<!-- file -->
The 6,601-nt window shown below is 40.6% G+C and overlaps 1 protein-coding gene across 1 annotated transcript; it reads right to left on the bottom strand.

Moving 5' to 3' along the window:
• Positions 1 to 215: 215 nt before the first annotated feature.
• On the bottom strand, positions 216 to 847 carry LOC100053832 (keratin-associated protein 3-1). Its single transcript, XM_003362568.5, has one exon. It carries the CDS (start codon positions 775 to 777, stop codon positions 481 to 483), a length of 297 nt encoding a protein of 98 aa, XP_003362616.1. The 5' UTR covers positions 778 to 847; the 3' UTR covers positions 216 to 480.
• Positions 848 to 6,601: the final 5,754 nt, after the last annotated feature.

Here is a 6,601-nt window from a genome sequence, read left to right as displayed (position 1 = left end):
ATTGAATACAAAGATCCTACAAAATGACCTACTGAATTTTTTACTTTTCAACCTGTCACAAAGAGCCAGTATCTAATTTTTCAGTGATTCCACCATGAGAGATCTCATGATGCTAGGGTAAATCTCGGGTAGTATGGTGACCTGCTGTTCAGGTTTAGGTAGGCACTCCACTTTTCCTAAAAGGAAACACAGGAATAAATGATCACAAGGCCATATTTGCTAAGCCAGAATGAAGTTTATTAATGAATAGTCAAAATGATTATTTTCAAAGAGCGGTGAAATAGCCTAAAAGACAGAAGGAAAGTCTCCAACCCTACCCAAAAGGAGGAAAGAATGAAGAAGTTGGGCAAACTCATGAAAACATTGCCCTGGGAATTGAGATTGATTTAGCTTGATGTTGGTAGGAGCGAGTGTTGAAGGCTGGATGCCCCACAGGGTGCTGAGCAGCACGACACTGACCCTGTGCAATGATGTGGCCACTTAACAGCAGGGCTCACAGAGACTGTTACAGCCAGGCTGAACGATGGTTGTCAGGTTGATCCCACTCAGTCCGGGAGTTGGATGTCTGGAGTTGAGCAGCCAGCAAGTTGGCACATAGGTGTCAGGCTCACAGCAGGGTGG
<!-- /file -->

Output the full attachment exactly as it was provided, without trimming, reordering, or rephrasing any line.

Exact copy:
The 6,601-nt window shown below is 40.6% G+C and overlaps 1 protein-coding gene across 1 annotated transcript; it reads right to left on the bottom strand.

Moving 5' to 3' along the window:
• Positions 1 to 215: 215 nt before the first annotated feature.
• On the bottom strand, positions 216 to 847 carry LOC100053832 (keratin-associated protein 3-1). Its single transcript, XM_003362568.5, has one exon. It carries the CDS (start codon positions 775 to 777, stop codon positions 481 to 483), a length of 297 nt encoding a protein of 98 aa, XP_003362616.1. The 5' UTR covers positions 778 to 847; the 3' UTR covers positions 216 to 480.
• Positions 848 to 6,601: the final 5,754 nt, after the last annotated feature.

Here is a 6,601-nt window from a genome sequence, read left to right as displayed (position 1 = left end):
ATTGAATACAAAGATCCTACAAAATGACCTACTGAATTTTTTACTTTTCAACCTGTCACAAAGAGCCAGTATCTAATTTTTCAGTGATTCCACCATGAGAGATCTCATGATGCTAGGGTAAATCTCGGGTAGTATGGTGACCTGCTGTTCAGGTTTAGGTAGGCACTCCACTTTTCCTAAAAGGAAACACAGGAATAAATGATCACAAGGCCATATTTGCTAAGCCAGAATGAAGTTTATTAATGAATAGTCAAAATGATTATTTTCAAAGAGCGGTGAAATAGCCTAAAAGACAGAAGGAAAGTCTCCAACCCTACCCAAAAGGAGGAAAGAATGAAGAAGTTGGGCAAACTCATGAAAACATTGCCCTGGGAATTGAGATTGATTTAGCTTGATGTTGGTAGGAGCGAGTGTTGAAGGCTGGATGCCCCACAGGGTGCTGAGCAGCACGACACTGACCCTGTGCAATGATGTGGCCACTTAACAGCAGGGCTCACAGAGACTGTTACAGCCAGGCTGAACGATGGTTGTCAGGTTGATCCCACTCAGTCCGGGAGTTGGATGTCTGGAGTTGAGCAGCCAGCAAGTTGGCACATAGGTGTCAGGCTCACAGCAGGGTGG